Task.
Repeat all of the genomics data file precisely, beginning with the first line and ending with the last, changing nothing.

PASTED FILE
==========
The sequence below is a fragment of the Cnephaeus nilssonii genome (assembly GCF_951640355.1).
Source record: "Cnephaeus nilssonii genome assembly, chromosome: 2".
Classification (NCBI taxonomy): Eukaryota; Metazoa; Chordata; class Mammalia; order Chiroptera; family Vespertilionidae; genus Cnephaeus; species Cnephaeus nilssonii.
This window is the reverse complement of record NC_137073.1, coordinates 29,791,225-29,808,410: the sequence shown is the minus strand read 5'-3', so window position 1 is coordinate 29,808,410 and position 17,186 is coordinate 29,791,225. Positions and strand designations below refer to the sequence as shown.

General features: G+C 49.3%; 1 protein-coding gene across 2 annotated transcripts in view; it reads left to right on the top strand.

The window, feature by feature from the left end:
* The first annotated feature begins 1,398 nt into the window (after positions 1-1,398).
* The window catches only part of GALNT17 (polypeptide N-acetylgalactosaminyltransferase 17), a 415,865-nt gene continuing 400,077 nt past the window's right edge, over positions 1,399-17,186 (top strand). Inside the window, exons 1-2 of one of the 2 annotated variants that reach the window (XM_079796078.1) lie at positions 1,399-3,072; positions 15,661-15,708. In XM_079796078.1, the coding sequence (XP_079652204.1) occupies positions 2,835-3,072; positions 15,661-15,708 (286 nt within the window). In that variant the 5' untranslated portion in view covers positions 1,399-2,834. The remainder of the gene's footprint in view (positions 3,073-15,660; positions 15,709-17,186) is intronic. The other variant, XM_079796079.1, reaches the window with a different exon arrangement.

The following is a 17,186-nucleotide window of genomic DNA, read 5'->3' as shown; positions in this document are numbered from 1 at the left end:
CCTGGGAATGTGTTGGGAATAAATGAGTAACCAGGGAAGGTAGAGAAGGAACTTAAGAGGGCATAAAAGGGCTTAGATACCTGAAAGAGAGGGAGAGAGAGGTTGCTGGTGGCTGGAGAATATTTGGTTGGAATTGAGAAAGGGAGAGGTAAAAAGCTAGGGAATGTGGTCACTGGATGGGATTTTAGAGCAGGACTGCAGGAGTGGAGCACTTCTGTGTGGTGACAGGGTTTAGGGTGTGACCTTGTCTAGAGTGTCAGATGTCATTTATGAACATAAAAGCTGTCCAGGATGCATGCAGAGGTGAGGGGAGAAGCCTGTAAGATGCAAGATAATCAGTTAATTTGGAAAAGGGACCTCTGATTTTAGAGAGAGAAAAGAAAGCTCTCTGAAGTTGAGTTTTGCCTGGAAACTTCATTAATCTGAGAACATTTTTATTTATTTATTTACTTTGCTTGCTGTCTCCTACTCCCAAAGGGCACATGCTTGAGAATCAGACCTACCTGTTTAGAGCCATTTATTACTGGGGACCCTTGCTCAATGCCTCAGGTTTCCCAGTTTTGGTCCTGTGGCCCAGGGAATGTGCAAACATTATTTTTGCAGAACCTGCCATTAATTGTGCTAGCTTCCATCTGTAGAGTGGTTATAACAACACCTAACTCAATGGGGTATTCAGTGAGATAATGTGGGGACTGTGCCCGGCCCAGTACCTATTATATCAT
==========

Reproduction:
The sequence below is a fragment of the Cnephaeus nilssonii genome (assembly GCF_951640355.1).
Source record: "Cnephaeus nilssonii genome assembly, chromosome: 2".
Classification (NCBI taxonomy): Eukaryota; Metazoa; Chordata; class Mammalia; order Chiroptera; family Vespertilionidae; genus Cnephaeus; species Cnephaeus nilssonii.
This window is the reverse complement of record NC_137073.1, coordinates 29,791,225-29,808,410: the sequence shown is the minus strand read 5'-3', so window position 1 is coordinate 29,808,410 and position 17,186 is coordinate 29,791,225. Positions and strand designations below refer to the sequence as shown.

General features: G+C 49.3%; 1 protein-coding gene across 2 annotated transcripts in view; it reads left to right on the top strand.

The window, feature by feature from the left end:
* The first annotated feature begins 1,398 nt into the window (after positions 1-1,398).
* The window catches only part of GALNT17 (polypeptide N-acetylgalactosaminyltransferase 17), a 415,865-nt gene continuing 400,077 nt past the window's right edge, over positions 1,399-17,186 (top strand). Inside the window, exons 1-2 of one of the 2 annotated variants that reach the window (XM_079796078.1) lie at positions 1,399-3,072; positions 15,661-15,708. In XM_079796078.1, the coding sequence (XP_079652204.1) occupies positions 2,835-3,072; positions 15,661-15,708 (286 nt within the window). In that variant the 5' untranslated portion in view covers positions 1,399-2,834. The remainder of the gene's footprint in view (positions 3,073-15,660; positions 15,709-17,186) is intronic. The other variant, XM_079796079.1, reaches the window with a different exon arrangement.

The following is a 17,186-nucleotide window of genomic DNA, read 5'->3' as shown; positions in this document are numbered from 1 at the left end:
CCTGGGAATGTGTTGGGAATAAATGAGTAACCAGGGAAGGTAGAGAAGGAACTTAAGAGGGCATAAAAGGGCTTAGATACCTGAAAGAGAGGGAGAGAGAGGTTGCTGGTGGCTGGAGAATATTTGGTTGGAATTGAGAAAGGGAGAGGTAAAAAGCTAGGGAATGTGGTCACTGGATGGGATTTTAGAGCAGGACTGCAGGAGTGGAGCACTTCTGTGTGGTGACAGGGTTTAGGGTGTGACCTTGTCTAGAGTGTCAGATGTCATTTATGAACATAAAAGCTGTCCAGGATGCATGCAGAGGTGAGGGGAGAAGCCTGTAAGATGCAAGATAATCAGTTAATTTGGAAAAGGGACCTCTGATTTTAGAGAGAGAAAAGAAAGCTCTCTGAAGTTGAGTTTTGCCTGGAAACTTCATTAATCTGAGAACATTTTTATTTATTTATTTACTTTGCTTGCTGTCTCCTACTCCCAAAGGGCACATGCTTGAGAATCAGACCTACCTGTTTAGAGCCATTTATTACTGGGGACCCTTGCTCAATGCCTCAGGTTTCCCAGTTTTGGTCCTGTGGCCCAGGGAATGTGCAAACATTATTTTTGCAGAACCTGCCATTAATTGTGCTAGCTTCCATCTGTAGAGTGGTTATAACAACACCTAACTCAATGGGGTATTCAGTGAGATAATGTGGGGACTGTGCCCGGCCCAGTACCTATTATATCAT